I’ll return to what the CNAS report does (and what it doesn’t) recommend shortly. But first I need to explain the incoherence of Mor’s description of the peace processors. He acknowledges that “[t]o speak of the peace processors as one coherent group is, of course, a contrivance.” The problem is less in the idea of constructing such a group than it is in the description of the policy agenda that supposedly unites it. For instance, Mor posits Israeli withdrawal from the Golan Heights as a core peace-processor belief, despite the fact that those who opposed American recognition of Israeli sovereignty there, such as the former U.S. ambassador to Israel Dan Shapiro, were almost universally in agreement that Israel should stay right where it is because of Israel’s ongoing security concerns with vacating the Golan. Furthermore, support for Israel’s withdrawal from the Golan as part of a peace treaty with Syria was supported by Israel’s prime minister, Benjamin Netanyahu himself. And why, with its tenuous relation to the Israeli-Palestinian conflict, does Mor characterize support for Turkey’s President Recep Tayyip Erdogan as a hallmark of the peace-process camp? For my part, I was warning about Erdogan’s authoritarianism during President Obama’s first term, which is when Mor says peace processers were lauding Erdogan for standing up to Israel.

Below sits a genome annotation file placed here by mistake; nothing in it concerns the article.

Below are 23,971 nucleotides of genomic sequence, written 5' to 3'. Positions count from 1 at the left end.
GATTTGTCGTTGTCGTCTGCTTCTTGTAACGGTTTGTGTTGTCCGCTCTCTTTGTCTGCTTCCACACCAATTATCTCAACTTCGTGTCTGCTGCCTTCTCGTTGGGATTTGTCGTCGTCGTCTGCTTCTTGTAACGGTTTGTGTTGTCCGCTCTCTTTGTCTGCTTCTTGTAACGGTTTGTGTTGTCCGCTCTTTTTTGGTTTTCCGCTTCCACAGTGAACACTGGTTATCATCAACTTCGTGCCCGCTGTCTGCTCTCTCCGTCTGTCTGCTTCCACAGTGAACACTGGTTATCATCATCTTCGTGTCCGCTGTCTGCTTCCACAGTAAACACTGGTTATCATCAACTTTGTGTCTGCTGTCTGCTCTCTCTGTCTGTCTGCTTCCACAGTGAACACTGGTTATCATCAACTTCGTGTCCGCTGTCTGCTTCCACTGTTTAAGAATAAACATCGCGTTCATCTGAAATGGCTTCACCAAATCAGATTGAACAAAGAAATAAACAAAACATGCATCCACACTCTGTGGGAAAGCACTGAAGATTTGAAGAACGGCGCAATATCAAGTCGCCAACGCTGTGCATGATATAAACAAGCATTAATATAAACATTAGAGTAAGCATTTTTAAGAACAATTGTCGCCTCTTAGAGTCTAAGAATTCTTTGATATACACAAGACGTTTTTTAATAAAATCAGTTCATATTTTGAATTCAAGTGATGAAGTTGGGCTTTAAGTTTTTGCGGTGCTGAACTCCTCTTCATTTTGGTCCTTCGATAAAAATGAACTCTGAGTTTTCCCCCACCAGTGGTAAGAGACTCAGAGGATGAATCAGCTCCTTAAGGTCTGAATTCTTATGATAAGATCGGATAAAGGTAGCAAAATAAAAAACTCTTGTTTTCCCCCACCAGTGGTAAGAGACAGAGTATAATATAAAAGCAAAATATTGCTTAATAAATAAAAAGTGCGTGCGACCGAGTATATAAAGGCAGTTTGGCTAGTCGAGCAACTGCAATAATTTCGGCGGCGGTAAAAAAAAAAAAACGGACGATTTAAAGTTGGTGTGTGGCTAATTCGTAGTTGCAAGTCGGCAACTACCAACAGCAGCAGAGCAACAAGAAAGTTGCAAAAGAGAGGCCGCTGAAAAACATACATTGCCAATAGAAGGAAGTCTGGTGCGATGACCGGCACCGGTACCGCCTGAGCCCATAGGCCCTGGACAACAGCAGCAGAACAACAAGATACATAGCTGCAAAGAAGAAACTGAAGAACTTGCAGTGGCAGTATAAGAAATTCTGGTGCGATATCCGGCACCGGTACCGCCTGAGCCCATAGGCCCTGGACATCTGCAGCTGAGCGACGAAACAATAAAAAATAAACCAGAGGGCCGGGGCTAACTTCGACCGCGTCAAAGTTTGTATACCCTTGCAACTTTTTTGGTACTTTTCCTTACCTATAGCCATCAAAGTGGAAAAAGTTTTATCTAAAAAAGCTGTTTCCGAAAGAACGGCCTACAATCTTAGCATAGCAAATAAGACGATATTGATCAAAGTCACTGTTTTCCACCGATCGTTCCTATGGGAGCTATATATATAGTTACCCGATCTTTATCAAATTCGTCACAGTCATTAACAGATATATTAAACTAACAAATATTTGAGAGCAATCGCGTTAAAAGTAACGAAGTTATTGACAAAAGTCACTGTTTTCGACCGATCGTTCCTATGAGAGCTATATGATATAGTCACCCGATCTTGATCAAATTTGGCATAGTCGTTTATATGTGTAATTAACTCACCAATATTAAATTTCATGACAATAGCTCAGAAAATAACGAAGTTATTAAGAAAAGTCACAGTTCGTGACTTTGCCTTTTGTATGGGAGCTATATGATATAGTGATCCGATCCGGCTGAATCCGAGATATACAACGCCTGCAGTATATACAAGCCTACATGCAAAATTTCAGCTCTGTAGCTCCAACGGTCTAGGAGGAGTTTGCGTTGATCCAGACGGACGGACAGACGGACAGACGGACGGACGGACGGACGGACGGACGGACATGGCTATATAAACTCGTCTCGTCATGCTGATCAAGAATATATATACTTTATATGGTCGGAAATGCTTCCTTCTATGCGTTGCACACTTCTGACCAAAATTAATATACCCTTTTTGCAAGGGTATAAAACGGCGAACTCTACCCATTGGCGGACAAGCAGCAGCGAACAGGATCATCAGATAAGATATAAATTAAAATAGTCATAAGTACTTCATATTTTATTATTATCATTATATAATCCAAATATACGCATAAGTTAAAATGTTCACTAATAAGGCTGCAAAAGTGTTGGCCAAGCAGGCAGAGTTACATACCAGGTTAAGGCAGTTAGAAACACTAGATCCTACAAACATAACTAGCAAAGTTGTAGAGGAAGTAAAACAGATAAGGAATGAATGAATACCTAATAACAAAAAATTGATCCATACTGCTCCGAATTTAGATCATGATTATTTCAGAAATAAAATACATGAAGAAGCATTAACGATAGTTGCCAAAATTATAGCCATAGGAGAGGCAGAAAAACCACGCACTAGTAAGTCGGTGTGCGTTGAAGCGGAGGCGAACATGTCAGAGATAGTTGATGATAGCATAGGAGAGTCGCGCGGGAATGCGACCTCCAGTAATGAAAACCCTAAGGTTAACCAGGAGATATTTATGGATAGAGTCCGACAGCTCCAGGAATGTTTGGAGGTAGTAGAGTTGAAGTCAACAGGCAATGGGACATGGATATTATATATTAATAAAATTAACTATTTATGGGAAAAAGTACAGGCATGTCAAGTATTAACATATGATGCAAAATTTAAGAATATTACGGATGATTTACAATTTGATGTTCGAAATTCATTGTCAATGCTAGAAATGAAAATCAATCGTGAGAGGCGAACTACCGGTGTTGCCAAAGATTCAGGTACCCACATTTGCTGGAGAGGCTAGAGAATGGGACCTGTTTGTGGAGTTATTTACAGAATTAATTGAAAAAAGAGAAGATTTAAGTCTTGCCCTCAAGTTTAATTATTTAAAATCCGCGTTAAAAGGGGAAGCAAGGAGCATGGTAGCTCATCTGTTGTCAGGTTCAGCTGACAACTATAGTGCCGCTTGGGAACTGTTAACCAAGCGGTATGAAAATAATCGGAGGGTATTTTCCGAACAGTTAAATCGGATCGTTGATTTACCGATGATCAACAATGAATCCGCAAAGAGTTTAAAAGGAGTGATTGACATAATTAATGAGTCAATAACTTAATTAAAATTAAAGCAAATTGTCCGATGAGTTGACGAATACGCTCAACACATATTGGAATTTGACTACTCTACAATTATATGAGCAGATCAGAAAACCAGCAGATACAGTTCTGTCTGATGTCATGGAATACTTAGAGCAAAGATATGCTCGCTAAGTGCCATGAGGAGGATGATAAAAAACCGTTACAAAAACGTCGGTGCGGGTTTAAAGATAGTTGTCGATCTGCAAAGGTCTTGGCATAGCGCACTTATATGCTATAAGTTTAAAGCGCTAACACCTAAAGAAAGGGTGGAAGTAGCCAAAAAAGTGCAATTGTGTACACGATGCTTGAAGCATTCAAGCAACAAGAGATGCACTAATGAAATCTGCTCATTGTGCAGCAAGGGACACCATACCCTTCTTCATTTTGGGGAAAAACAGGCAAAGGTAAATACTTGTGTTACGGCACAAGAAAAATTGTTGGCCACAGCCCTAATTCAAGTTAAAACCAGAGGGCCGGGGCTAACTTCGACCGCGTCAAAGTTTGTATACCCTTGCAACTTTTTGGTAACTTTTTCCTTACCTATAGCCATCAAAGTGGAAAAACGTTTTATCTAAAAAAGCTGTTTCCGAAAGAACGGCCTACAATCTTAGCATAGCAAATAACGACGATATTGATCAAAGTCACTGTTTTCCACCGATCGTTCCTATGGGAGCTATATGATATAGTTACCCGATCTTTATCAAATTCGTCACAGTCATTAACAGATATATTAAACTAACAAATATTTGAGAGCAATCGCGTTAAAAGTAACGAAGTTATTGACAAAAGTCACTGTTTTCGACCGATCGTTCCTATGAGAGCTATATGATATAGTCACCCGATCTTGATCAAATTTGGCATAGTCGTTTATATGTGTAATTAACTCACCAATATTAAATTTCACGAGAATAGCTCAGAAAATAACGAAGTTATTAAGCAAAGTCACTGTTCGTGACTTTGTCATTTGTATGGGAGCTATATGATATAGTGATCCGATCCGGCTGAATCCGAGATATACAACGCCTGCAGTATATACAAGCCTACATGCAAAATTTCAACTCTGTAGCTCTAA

In arguing that that there is a guild of American officials and policy experts who are dedicated to advancing the same process that began three decades ago, Mor reveals a blindness to the current realities of American policy, an incapacity to perceive on his part that mirrors the very blindness he finds in our views of the Middle East. The tell is his invocation of Obama-era White House officials Ben Rhodes and Tommy Vietor, or the repeated references to a Guardian news article from 2004 as evidence for the current intellectual habits of peace processors. Mor has an axe to grind with the Obama administration, as many Israeli experts do, and for understandable reasons. Were his essay focused on criticizing the 44th American president’s Israeli-Palestinian policies, I could understand (but still disagree) with it. Instead, he inveighs against Obama’s ghost and other specters from years past, finding them retrospectively haunting American administrations for the last three decades and even the present moment.